Words by:

The Streets – Original Pirate Material
Locked On/679 Recordings
Original Release Date: 25 March, 2002

“As we progress to the checkpoint/ I wholeheartedly agree with your viewpoint/ But this ain’t your typical garage joint/ I make points which hold significance” – Let’s Push Things Forward

I was never a big fan of The Streets. When Original Pirate Material was released, I was busy working at pirate radio stations (mainly Delight FM) and living for garage raving in real-life surround-sound every night of the week. Summers were spent in Ayia Napa, the rest of the year mostly in South London, so my raving team and me were spoilt for local choice. This didn’t mean we wouldn’t also travel North, East and West all in the same night just to catch the best sets as they happened in each of the four-step corners of a New Labour London, which seemed to be brimming with possibilities and a surplus of dancefloors. We devoured tape packs of the raves we’d been at, we tuned into stations we knew our mates were on, we had guest list to everything.

Mike Skinner’s slightly downbeat, everyday chat delivered in soft Brummie-accented lyrics – which were partly about a music scene I was embedded in, being experienced from the cosy doldrums of bedrooms and living rooms – didn’t fit with my reality. More importantly, it didn’t fit with my epic hopes for the scene. I believed in its ability to lift those who didn’t often see themselves represented in empowered positions to platforms of influence and progress. I looked towards it as a genuine pathway to a more visibly diverse representation, before diversity was a box-tick, rhetorical necessity for all companies. People I knew (granted, all male) who were mostly non-white, who had completely self-funded their music-making were in the charts, on billboards, TV screens. I imagined this was the first step to seeing those people in parliament, on business boards. Naïve perhaps, or not. Of course, that’s not what happened at all. Instead the music was banned from being played publicly in London and the myth of opportunity and social ascension dissipated as quickly as it had grown. But I didn’t know that then.

Then, within my immediate group of garage heads – which included promoters, managers, venue owners, MCs, DJs and producers – it was more than just not being a fan of Original Pirate Material, there was a tangible sense of annoyance that after so many years of developing a scene and guiding it (however misjudged that would prove to be) into the fickle mainstream, it seemed predictable – but still a piss-take – that a white guy doing what sounded like poetry about garage was the thing that the music industry press lauded and supported. NME ranked it at 46 in their 100 best albums of all time list and critics universally praised it.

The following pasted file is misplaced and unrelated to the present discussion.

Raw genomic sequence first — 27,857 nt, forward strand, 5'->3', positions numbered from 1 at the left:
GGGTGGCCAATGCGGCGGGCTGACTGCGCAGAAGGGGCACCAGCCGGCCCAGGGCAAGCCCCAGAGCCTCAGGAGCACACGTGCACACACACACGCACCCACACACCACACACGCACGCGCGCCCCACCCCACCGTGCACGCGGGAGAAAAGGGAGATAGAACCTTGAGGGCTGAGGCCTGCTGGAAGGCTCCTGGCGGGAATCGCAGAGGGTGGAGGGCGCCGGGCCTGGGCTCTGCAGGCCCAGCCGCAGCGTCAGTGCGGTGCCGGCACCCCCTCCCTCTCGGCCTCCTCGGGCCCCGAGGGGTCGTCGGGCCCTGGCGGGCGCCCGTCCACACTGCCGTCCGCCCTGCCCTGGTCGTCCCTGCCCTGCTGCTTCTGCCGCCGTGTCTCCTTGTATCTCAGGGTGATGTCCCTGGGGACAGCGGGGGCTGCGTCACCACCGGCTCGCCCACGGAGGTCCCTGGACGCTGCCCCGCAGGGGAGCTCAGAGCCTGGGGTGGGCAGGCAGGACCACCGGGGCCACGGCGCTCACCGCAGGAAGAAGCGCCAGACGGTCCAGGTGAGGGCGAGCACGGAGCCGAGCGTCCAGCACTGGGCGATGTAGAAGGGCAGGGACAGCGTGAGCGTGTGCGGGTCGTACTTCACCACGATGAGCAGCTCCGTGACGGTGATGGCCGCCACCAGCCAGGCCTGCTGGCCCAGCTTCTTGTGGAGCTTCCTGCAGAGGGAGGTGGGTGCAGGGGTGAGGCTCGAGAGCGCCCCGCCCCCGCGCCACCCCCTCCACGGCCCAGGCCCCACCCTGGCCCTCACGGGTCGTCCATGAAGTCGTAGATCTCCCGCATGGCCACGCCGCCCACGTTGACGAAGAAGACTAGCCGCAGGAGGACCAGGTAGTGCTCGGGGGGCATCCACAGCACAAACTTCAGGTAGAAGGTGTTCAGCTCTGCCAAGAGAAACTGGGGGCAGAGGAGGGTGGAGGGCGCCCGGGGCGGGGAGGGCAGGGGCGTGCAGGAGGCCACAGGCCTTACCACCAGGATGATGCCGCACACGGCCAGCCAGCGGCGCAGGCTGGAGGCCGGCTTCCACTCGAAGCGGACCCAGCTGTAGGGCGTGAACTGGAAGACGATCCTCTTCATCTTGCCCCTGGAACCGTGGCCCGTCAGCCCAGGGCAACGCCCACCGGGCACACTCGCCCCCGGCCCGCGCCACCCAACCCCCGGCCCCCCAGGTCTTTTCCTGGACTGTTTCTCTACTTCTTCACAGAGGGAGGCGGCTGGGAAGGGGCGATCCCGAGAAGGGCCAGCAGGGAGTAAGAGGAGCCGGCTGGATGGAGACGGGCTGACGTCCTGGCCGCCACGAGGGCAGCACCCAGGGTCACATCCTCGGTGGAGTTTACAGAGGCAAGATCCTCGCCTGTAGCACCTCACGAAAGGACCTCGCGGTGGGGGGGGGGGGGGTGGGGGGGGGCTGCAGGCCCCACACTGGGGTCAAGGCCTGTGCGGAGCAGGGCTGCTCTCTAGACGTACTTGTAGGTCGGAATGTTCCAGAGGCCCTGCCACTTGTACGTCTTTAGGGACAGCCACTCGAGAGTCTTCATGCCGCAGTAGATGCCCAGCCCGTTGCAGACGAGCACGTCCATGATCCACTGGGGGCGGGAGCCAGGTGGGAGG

Strange then, that eight years after being unimpressed hearing Mike Skinner speak plainly about the ‘sex, drugs and on the dole’ lifestyle, I found myself at an open mic poetry night in East London, telling lyrical tales of a different world I was by then a part of – strip clubs – to a small audience and absolutely loving it. This poetic storytelling unexpectedly became my new career, and it’s evolved over the years to include theatre – allowing me to put UK garage on stage for my show With a Little Bit of Luck at the Roundhouse in London. I owe more to Mike Skinner for this than I could ever have imagined back in those heady days of romanticised, credit-for-all capitalism punctuated by feel-good garage beats. I’m not saying he was the first, but he was the first I’d heard and unwittingly absorbed, and who spoke in stories about a non-American world, about people who were like me – even if at first I wouldn’t admit it.

Crucially, Mike Skinner made it seem accessible, this ability to get people who had never lived what you were talking about, to listen to what you were talking about. I still think it’s partly a result of an industry and society effected by endemic racism and prejudice that it took this album to give garage widespread critical credibility. But now I also have a deep appreciation of the way Skinner felt compelled to share stories from a very particular time in the UK with a huge audience, creating something that will remain as a reminder of not all, but much, of what a cultural movement garage was – whether it was being experienced on a sofa or a dancefloor.

Sabrina’s new book The Things I Would Tell You, an anthology of writing from British Muslim women, is out now